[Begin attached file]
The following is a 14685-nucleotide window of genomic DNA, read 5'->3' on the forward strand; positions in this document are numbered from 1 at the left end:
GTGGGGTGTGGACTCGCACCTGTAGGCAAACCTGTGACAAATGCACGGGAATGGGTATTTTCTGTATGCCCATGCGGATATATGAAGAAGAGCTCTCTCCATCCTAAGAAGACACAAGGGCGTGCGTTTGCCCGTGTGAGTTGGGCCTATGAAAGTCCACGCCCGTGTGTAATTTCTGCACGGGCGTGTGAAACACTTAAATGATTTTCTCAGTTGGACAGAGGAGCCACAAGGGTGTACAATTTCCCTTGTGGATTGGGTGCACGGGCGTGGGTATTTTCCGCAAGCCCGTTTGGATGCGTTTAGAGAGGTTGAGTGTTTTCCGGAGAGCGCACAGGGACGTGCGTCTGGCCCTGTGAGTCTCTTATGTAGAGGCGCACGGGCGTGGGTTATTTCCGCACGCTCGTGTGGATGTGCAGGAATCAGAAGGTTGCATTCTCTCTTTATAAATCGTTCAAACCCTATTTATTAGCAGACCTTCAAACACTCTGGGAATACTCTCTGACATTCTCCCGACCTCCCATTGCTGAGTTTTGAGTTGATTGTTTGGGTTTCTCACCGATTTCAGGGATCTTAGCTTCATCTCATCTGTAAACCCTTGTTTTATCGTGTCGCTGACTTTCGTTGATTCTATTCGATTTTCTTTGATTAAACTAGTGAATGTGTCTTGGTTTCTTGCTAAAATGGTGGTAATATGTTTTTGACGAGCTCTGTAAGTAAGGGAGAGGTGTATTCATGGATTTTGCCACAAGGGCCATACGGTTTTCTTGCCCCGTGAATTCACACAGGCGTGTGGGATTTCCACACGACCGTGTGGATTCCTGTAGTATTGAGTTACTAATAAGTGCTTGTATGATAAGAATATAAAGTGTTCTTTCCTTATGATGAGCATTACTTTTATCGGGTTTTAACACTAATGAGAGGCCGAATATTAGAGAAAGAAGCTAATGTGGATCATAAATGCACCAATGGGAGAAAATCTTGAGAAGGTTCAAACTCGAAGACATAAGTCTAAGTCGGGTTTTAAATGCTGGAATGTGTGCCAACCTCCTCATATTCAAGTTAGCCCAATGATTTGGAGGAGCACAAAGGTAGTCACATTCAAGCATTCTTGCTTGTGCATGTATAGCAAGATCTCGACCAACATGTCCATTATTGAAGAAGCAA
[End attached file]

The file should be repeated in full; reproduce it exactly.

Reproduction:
The following is a 14685-nucleotide window of genomic DNA, read 5'->3' on the forward strand; positions in this document are numbered from 1 at the left end:
GTGGGGTGTGGACTCGCACCTGTAGGCAAACCTGTGACAAATGCACGGGAATGGGTATTTTCTGTATGCCCATGCGGATATATGAAGAAGAGCTCTCTCCATCCTAAGAAGACACAAGGGCGTGCGTTTGCCCGTGTGAGTTGGGCCTATGAAAGTCCACGCCCGTGTGTAATTTCTGCACGGGCGTGTGAAACACTTAAATGATTTTCTCAGTTGGACAGAGGAGCCACAAGGGTGTACAATTTCCCTTGTGGATTGGGTGCACGGGCGTGGGTATTTTCCGCAAGCCCGTTTGGATGCGTTTAGAGAGGTTGAGTGTTTTCCGGAGAGCGCACAGGGACGTGCGTCTGGCCCTGTGAGTCTCTTATGTAGAGGCGCACGGGCGTGGGTTATTTCCGCACGCTCGTGTGGATGTGCAGGAATCAGAAGGTTGCATTCTCTCTTTATAAATCGTTCAAACCCTATTTATTAGCAGACCTTCAAACACTCTGGGAATACTCTCTGACATTCTCCCGACCTCCCATTGCTGAGTTTTGAGTTGATTGTTTGGGTTTCTCACCGATTTCAGGGATCTTAGCTTCATCTCATCTGTAAACCCTTGTTTTATCGTGTCGCTGACTTTCGTTGATTCTATTCGATTTTCTTTGATTAAACTAGTGAATGTGTCTTGGTTTCTTGCTAAAATGGTGGTAATATGTTTTTGACGAGCTCTGTAAGTAAGGGAGAGGTGTATTCATGGATTTTGCCACAAGGGCCATACGGTTTTCTTGCCCCGTGAATTCACACAGGCGTGTGGGATTTCCACACGACCGTGTGGATTCCTGTAGTATTGAGTTACTAATAAGTGCTTGTATGATAAGAATATAAAGTGTTCTTTCCTTATGATGAGCATTACTTTTATCGGGTTTTAACACTAATGAGAGGCCGAATATTAGAGAAAGAAGCTAATGTGGATCATAAATGCACCAATGGGAGAAAATCTTGAGAAGGTTCAAACTCGAAGACATAAGTCTAAGTCGGGTTTTAAATGCTGGAATGTGTGCCAACCTCCTCATATTCAAGTTAGCCCAATGATTTGGAGGAGCACAAAGGTAGTCACATTCAAGCATTCTTGCTTGTGCATGTATAGCAAGATCTCGACCAACATGTCCATTATTGAAGAAGCAA